I’ve admitted it before and I’ll do it again right now: I have an incredible job. It’s not all BMWs and Mercedes though. As I write these lines, I have a Toyota RAV4 in Auto123.com’s lot, raced around Montreal in a Santa Fe the week prior, and am scheduled to truck about in a Chevy Colorado (am very excited about this though!) next week.
Once in a while though, I do pinch myself. Not only did I spend a week with a 2015 Porsche Cayman GTS, but smack in the middle of said week, I spent a day at the Circuito Ascari driving various GTS Porsches including a Cayman. I have an incredible job.
It’s one thing to scoot about the daily grind in the Cayman GTS, but it’s a whole other experience when I get to put it through its paces. As you may have guessed, the Cayman GTS is an astonishing car, both on and off the racetrack. On the road, the car commands exotic car attention with nearly the same kind of performance (and that sound!), while on the track and in the right hands it’ll do the same. The Cayman GTS is a mountain of a car, in a very compact and insanely sexy body.
The 2015 Cayman GTS is fabricated with the best tools produced by Porsche to make going fast easy.
From a chassis point of view, the GTS includes PASM (Porsche Active Suspension Management), which not only supplies the car with adjustable dampers but a 10mm lower ride height. If my presser in the gallery looks especially low, that’s because it is also equipped with the Sports chassis that drops the car a further 10mm.
The Sport Chrono Package and Sport Exhaust are both standard. They sharpen the experience both physically and emotionally, akin to meeting the woman of your life for the first time; that tingle, that incredible sense of wellbeing… If you’re single: Forget about Match.com or eHarmony, get a Cayman GTS. It’ll be cheaper in the end, but I digress.
PTV (Porsche Torque Vectoring) with electronic rear differential lock (w/PDK) is an option on the Cayman and was fitted to the Cayman I drove in Spain. It kept the car online at every corner; in actuality, it pushed the Cayman tighter with each apex using a light amount of braking on the inside rear wheel. The outside rear wheel made use of the extra torque, and all I can say is that I was blown away by the sheer amount of grip the car had. PTV can be difficult to experience on the road. Track time is revealing. At the limit (mine, in fact), the car still had plenty of wiggle room -- uncanny, and quick to boot.
The sound of an awakening horizontally opposed 6-cylinder engine, when cold, is coarse and magical. GTS is synonymous with more power and so the Cayman GTS’ 3.4L puts out 340 horsepower over the S’ 325, while the torque figure rises by 7 to 280 lbs.
Although loud, the H6 is deceptively silky and eager to climb its way up the rev counter. The effortless arrival of power is slightly at odds with the 6-speed manual’s very tall gearing; however, the torque and hp pull hard, and loud. Did I say loud? The PDK’s gearing is a little tighter which explains its one-tenth quicker 0-100 km/hr (4.8 vs. 4.9), and its marginally lower top speed of 283 km/hr (vs. 285).
The Cayman GTS’ cruelest trick is that it doesn’t feel as fast as it actually is. It is so refined, even in this near most hardcore version, that you could be going faster, but the local long-arm-of-the-law will eventually get you. On a track, it’s much of the same.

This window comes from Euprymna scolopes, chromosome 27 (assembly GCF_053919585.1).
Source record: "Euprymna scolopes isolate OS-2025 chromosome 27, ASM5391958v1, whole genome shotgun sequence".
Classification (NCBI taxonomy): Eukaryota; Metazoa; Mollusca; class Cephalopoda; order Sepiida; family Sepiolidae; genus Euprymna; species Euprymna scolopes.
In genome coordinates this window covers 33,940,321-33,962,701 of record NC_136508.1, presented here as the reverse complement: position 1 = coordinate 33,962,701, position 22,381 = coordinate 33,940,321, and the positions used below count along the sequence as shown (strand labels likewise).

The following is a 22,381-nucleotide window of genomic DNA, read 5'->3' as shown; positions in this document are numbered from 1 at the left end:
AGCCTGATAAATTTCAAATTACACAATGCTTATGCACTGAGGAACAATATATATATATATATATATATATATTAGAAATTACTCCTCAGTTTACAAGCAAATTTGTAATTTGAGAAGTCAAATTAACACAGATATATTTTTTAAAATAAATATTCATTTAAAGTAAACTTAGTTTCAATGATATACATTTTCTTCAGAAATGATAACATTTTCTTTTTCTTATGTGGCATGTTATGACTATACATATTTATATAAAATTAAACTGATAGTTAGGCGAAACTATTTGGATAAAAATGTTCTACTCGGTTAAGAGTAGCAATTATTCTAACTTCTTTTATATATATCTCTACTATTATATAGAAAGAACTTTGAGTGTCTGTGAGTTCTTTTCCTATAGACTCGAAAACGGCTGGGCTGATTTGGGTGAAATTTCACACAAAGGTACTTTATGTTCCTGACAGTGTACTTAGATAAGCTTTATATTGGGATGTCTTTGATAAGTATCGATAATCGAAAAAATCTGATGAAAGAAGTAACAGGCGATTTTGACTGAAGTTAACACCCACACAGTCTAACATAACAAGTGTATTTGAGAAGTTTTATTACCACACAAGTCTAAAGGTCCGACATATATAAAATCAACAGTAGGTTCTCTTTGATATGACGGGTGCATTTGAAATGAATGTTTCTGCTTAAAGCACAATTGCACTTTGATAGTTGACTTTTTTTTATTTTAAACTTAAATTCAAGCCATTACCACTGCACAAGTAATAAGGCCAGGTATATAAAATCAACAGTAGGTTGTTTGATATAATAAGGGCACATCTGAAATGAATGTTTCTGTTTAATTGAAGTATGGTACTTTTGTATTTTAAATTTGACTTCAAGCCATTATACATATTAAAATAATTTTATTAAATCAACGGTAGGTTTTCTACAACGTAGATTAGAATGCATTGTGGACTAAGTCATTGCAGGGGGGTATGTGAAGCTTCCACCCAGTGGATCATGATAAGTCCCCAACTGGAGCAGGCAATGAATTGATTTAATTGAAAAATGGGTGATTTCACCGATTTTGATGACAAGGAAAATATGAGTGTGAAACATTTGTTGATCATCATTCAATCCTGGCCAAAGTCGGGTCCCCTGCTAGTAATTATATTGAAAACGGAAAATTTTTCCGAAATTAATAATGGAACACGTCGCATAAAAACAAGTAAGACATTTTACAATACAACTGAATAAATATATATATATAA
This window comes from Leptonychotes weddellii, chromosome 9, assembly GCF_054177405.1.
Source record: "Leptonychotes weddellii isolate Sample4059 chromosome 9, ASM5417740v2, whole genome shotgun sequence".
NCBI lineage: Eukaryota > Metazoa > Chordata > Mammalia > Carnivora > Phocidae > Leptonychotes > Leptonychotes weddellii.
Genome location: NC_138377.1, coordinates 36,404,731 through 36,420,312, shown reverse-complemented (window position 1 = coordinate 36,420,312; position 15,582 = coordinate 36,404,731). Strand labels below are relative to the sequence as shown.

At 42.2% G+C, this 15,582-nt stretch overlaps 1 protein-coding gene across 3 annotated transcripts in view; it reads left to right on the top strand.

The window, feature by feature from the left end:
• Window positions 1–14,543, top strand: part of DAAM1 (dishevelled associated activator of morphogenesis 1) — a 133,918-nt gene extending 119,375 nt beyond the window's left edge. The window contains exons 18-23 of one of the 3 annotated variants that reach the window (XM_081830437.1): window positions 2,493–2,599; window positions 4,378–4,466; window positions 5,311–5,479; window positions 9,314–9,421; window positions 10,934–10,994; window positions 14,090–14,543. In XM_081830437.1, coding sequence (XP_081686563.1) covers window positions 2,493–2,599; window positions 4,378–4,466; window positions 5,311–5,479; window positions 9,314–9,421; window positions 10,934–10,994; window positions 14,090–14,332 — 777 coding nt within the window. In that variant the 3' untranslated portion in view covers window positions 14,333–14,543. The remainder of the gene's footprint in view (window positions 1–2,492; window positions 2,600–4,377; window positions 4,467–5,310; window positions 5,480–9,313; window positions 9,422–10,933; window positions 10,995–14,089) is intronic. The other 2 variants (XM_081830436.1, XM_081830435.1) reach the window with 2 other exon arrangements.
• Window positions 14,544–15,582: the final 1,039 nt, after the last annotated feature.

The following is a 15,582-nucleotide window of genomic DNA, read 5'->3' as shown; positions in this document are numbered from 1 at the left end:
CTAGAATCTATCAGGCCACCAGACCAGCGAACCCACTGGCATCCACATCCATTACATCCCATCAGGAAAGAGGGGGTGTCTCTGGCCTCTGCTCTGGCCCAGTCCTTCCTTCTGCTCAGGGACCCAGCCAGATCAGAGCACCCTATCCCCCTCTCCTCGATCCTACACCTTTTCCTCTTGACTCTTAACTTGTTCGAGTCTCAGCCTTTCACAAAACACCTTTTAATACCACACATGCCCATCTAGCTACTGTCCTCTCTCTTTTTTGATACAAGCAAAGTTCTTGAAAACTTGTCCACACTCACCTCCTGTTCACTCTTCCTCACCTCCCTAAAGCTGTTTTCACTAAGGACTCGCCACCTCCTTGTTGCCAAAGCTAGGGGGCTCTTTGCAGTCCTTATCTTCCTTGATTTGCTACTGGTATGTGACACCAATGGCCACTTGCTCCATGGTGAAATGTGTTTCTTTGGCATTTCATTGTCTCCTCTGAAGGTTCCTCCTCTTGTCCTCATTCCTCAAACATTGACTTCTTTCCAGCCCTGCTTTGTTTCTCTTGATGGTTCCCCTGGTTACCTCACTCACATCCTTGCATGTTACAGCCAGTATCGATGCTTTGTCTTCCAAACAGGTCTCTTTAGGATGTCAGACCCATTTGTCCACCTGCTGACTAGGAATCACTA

From the road to the track
The 911 is brilliant, and that will never change. There’s tons of engineering behind the Carrera to make as good as it is and one can almost feel it, whereas the Cayman is so effortlessly good that it seems natural and unburdened by technological doo-dads (although they are at work). The Cayman GTS is naturally talented.
A GTS is meant to combine luxury, comfort, and performance. The seamless transition from road to the track is proof that Porsche has attained their goal. Fact is, a base Cayman or an S can do the same, but the GTS is faster and looks cooler in the process.
On the road, the GTS’ lowered ride height poses no ill effects on its ride quality. In fact, smooth is an operative word here and unless purposefully aiming for potholes, the Cayman handled Montreal’s worst roads without breaking a sweat or anything else.
6M or PDK?
Shoot me. This decision would be the most drawn out when I order my Cayman (in a dream I will have again). I know the colours, inside and out, will get Alcantara, PCCB, Sport Chassis, and a few other nifty options -- but which ‘box? I just don’t know.
The 6M is magnificent with ideal weight behind the clutch, perfect pedal placement for heel-toeing (in Sport as Sport +, the throttle is blipped for the driver) and the shifter is as much fun to fondle as one’s own… Ahem. The PDK is lightning fast, can be manipulated with the paddles or left alone when in traffic, and it’s just so freakin’ smart… I’d be damned one way or another.
Seating for two
If there’s one limitation to the Cayman, it’s the fact that it’s a two-seater; just ask Miranda. The equal number of trunks actually makes it a potential choice for a camping weekend.
The seats are incredibly supportive, not to mention firm and comfortable, while the driving position is racecar-like. The dashboard and centre console are identical (or nearly) to all other Porsches and, as such, fantastic.
A naked Cayman GTS retails for $85,800. As tested, with options, the car was worth $101,910. My dream GTS is over $10k more, and that’s without the $4,520 PDK option…
There are few cars that can go toe-to-toe with a Cayman GTS or reach its extremes of balanced performance. The next Audi TT RS might be close. Then there’s the Lotus Exige, which is sublime but punishing compared to the Porsche. Or! You can always get a Cayman GT4!